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This post is from the CollabNet VersionOne blog and has not been updated since the original publish date.

Last Updated Jan 17, 2017 — Enterprise Agile Planning expert

Industry Analysts Share Greatest Challenges Facing Enterprise DevOps Initiatives

Enterprise Agile Planning

With technology changing rapidly, organizations must evolve their software delivery practices continuously to stay competitive and meet customer expectations.

Businesses have new challenges to solve and strategic goals to meet each year, and DevOps has emerged to ensure that software supports their success. We noted substantial progress last year in the maturing of DevOps and the value it can deliver to organizations of all types.

In 2016, we saw DevOps evolve significantly and transform many of the world’s most successful organizations.

DevOps is no longer the specialty of “unicorns” or companies like Netflix and Amazon. DevOps offers opportunity for everyone, and during the past few years we’ve noticed a rapid uptick in the number of customers wanting to use CollabNet not only for Agile initiatives, but for DevOps as well—all to create better quality products faster than the competition.

Now in 2017 we are facing a turning point. The number of point tools available for various stages in the DevOps lifecycle is astounding, and the need for platforms to reconcile these tools is more evident. Also, many believe the DevOps movement and its concepts will increasingly become embedded as industry best practices. Others have predicted that great consolidation will occur in the market this year. Again, the difference one year can make is enormous.

This is the second post in our three-part blog series in which we turn to some of the leading industry analysts to learn more about where we’ve been, where we’re headed, and how to prepare for the future.

In our first post, we asked Altaz Valani from InfoTech, Stephen Hendrick from AD Research, Edwin Yuen from ESG, and Clive Longbottom from Quorcica to tell us about the greatest ALM and DevOps successes in 2016.

Today, we share what the same analysts have to say when looking at what’s to come this year.

What are going to be the major organizational/environmental or social challenges for enterprises expanding Agile initiatives into DevOps in 2017?

“2016 was a year that was filled with incidents of security breaches. As this is now a board-level issue, we will see continued emphasis on security as it relates to secure ALM and secure DevOps.”

Also, “With many traditional companies now positioning themselves as software companies, this will place significant pressure toward greater collaboration as traditional silos continue to break down. We will see more openness and collaboration across teams enabled through ALM tools. These ALM tools will continue to mature and provide opportunities for pipeline optimization from the portfolio level down to the project and task level.”


“Cultural momentum and resistance to change are the biggest challenges to DevOps in 2017. This has been the biggest challenge to Agile since its origin. Stakeholder support, patience, and use of Agile project management and release management tools are the best way to drive higher levels of success with Agile and DevOps.”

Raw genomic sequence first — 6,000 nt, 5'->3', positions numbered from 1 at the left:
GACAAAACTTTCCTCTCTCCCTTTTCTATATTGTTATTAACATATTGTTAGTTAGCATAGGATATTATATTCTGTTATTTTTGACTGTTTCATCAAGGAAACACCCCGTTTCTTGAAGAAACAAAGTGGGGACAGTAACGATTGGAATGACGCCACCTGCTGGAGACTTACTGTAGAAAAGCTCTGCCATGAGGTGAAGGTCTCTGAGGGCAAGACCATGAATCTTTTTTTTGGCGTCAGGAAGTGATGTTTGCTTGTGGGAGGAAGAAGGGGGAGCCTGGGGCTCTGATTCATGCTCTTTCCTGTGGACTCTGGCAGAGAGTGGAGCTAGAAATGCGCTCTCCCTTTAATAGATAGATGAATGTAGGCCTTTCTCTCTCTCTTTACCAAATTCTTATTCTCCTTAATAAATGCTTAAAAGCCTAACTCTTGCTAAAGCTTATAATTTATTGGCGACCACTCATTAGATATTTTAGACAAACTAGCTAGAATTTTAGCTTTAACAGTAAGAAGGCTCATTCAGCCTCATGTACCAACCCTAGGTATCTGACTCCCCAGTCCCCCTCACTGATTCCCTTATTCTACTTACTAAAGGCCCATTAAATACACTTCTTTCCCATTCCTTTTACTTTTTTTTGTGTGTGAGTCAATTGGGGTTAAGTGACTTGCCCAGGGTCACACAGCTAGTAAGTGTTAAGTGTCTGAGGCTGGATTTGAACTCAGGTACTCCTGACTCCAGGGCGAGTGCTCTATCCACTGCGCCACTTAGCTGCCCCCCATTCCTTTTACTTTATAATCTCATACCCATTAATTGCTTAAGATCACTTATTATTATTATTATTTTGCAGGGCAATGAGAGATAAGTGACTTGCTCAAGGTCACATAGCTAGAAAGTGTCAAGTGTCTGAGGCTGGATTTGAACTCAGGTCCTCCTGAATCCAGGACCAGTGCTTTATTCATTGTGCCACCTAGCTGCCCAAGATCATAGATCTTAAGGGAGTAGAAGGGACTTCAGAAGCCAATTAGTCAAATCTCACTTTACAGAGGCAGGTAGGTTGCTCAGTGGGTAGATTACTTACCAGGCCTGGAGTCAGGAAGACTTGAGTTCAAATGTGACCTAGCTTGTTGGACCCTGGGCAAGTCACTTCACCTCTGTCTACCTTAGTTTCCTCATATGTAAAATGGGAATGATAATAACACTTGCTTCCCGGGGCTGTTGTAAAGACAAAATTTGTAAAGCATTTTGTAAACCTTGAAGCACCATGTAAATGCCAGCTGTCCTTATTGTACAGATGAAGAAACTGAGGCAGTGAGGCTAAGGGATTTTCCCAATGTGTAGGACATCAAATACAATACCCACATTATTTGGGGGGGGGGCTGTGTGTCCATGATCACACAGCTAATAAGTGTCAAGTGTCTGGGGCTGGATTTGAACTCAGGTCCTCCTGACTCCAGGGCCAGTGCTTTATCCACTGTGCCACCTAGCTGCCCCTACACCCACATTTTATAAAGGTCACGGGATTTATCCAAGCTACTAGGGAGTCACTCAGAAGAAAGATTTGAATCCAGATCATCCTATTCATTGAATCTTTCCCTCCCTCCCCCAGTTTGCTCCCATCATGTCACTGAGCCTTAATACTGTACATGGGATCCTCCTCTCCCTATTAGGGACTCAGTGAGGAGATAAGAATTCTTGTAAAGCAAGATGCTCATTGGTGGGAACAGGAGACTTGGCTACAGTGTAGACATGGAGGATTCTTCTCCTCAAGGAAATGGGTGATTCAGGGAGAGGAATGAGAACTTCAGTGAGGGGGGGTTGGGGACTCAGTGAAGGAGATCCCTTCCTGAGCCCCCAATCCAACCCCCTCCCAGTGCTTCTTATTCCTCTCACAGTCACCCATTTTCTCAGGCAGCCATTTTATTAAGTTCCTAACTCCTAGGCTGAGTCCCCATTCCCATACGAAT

• Stephen Hendrick, AD Research


“First, there is still that shift from conceptual to operational movement for organizations. DevOps needs to be more than Agile ‘v2,’ and organizations still need to focus on implementing rapid application development principles throughout the application development process.

“Second, as more and more companies adopt Agile and DevOps, there will need to be a balance in working with more traditional style developers into the newer development models, while still integrating those developers who are not only well versed in Agile and DevOps, but essentially require it because they have never worked otherwise. Thus, it’s not just a shift from one model to another but how to bring everyone together.”

  • Edwin Yuen, Analyst at ESG


“Ensuring that the pace of change matches that demanded/needed by the business itself. IT must not lag or push – its job is to respond as required while maintaining an eye on what is happening in the technology world so that it can advise the business on what could be beneficial as soon as possible.

“Also, to maintain full process audit logs through the complete Agile/DevOps steps – and this has to include all the runtime environment as well. The likelihood of a need to demonstrate exactly what was offered to a customer at some time in the past will not be best served by a comment back from IT along the lines of ‘no idea – that would have been 300 code changes ago.’

“Also, impact of further automation leading to more straight-through processing and the further possible/probable removal of human beings from the chain – how are organizations and society going to deal with how IT removes people from their jobs?”

  • Clive Longbottom, Founder and Analyst at Quocirca


Thanks for the insights Clive, Edwin, Stephen, and Altaz! Sounds like we have many exciting changes ahead of us as well as opportunities to foster collaboration, empathy, and innovation in our teams.

Cheers to a new day for DevOps, a renewed push for integration and automation, and continued success of all during the DevOps journey in 2017!

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